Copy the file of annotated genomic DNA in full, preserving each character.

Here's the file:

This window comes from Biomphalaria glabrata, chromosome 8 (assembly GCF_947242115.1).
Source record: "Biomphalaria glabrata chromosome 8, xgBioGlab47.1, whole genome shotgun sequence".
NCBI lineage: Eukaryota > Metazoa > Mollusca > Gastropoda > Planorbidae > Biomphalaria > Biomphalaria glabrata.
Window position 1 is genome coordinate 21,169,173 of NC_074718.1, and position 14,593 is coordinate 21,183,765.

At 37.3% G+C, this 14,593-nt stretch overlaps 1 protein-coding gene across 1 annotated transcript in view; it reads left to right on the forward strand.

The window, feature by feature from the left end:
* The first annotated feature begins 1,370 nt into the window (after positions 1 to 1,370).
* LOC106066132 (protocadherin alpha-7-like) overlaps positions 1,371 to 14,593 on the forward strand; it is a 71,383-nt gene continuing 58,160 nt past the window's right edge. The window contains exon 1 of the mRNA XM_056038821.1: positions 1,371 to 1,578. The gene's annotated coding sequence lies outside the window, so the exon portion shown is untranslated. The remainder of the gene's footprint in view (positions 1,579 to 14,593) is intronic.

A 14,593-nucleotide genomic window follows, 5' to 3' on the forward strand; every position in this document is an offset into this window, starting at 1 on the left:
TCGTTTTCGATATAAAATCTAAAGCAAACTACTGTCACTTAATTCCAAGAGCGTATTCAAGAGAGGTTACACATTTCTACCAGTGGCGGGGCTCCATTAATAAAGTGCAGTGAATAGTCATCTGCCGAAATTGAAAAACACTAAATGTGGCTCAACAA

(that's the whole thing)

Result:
This window comes from Biomphalaria glabrata, chromosome 8 (assembly GCF_947242115.1).
Source record: "Biomphalaria glabrata chromosome 8, xgBioGlab47.1, whole genome shotgun sequence".
NCBI lineage: Eukaryota > Metazoa > Mollusca > Gastropoda > Planorbidae > Biomphalaria > Biomphalaria glabrata.
Window position 1 is genome coordinate 21,169,173 of NC_074718.1, and position 14,593 is coordinate 21,183,765.

At 37.3% G+C, this 14,593-nt stretch overlaps 1 protein-coding gene across 1 annotated transcript in view; it reads left to right on the forward strand.

The window, feature by feature from the left end:
* The first annotated feature begins 1,370 nt into the window (after positions 1 to 1,370).
* LOC106066132 (protocadherin alpha-7-like) overlaps positions 1,371 to 14,593 on the forward strand; it is a 71,383-nt gene continuing 58,160 nt past the window's right edge. The window contains exon 1 of the mRNA XM_056038821.1: positions 1,371 to 1,578. The gene's annotated coding sequence lies outside the window, so the exon portion shown is untranslated. The remainder of the gene's footprint in view (positions 1,579 to 14,593) is intronic.

A 14,593-nucleotide genomic window follows, 5' to 3' on the forward strand; every position in this document is an offset into this window, starting at 1 on the left:
TCGTTTTCGATATAAAATCTAAAGCAAACTACTGTCACTTAATTCCAAGAGCGTATTCAAGAGAGGTTACACATTTCTACCAGTGGCGGGGCTCCATTAATAAAGTGCAGTGAATAGTCATCTGCCGAAATTGAAAAACACTAAATGTGGCTCAACAA